This trial is designed to be a real world rigorous assessment of whether the two intervention strategies can prevent progression of frailty in older people. If successful, this will generate valuable information about effectiveness of this nutrition and exercise strategy, and provide insights for their implementation.

Trial registration

Australian and New Zealand Clinical Trials Registry number—ACTRN12614000827639.


Frailty Nutrition Physical activity Older adults Cost effectiveness 



We would like to acknowledge the local Primary Healthcare Organizations (East Health Trust, Manaia Health, Western Bay of Plenty, and Well South) for engaging with the general practices for the recruitment, Margaret Dando from Age Concern Otago for providing training to the SAYGO facilitators, Older Person’s Health Canterbury District Health Board for providing training to the Senior Chef facilitators, the local stakeholders (Anglican Care Whangarei, Howick Communicare, Regent Community Trust 4Cs, Senior Citizens Whangarei and local Age Concern organisations) for being instrumental in delivery of the programme, the research coordinators for assisting with the recruitment and organizing the programmes, the assessors for completing the assessments diligently, the programme facilitators for delivering the programme and transitioning to peer-led groups, and the data quality assurance personnel (Frances Backhurst).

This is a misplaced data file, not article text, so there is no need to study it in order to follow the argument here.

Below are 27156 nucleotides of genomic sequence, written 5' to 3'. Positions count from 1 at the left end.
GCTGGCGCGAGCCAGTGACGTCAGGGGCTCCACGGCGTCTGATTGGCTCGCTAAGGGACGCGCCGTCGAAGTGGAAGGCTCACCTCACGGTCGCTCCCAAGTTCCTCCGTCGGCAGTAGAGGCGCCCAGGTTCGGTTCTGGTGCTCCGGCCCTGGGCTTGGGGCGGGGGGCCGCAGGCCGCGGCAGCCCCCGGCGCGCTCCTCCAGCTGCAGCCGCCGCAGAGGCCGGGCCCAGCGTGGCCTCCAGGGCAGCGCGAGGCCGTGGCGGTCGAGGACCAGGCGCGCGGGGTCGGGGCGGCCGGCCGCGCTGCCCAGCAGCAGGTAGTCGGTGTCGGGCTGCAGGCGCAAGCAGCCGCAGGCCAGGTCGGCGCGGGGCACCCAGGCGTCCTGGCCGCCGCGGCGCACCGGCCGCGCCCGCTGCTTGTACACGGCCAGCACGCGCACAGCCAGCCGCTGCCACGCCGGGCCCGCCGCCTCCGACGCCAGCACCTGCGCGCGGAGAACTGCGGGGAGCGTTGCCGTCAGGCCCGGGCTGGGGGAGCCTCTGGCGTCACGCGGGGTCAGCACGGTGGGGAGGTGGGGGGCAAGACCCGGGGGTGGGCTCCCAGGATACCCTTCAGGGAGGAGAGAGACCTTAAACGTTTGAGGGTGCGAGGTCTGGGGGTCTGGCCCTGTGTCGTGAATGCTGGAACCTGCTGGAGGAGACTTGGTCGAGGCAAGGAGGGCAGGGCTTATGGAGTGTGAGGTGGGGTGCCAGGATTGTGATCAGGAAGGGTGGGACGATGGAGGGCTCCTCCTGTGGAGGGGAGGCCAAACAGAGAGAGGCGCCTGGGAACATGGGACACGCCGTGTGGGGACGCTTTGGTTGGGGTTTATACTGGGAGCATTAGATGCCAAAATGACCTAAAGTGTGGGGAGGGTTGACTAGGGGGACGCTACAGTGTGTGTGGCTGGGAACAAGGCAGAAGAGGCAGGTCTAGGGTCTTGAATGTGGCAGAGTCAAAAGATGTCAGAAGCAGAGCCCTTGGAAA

Author contributions

RT and NK conceived the study and obtained funding for the pilot study. RT, NK, DW, LH and AP were involved in the study design and obtained funding for the main study. RT, NK, DW, LH, AP, ET, ET, AR, RE, EM and MJC contributed in writing of the manuscript. All authors read and approved the final manuscript.


The pilot study is funded by the Health Research Council New Zealand and the main study is funded by the Ageing Well Challenge, Ministry of Business Innovation and Employment. Local supermarkets (Countdown Howick and New World Whangarei) provided partial funding for the Senior Chef Programme and selected local organizations supported hall hire cost. All the funding bodies are not involved in the design of the study and collection, analysis, and interpretation of data and in writing the manuscript.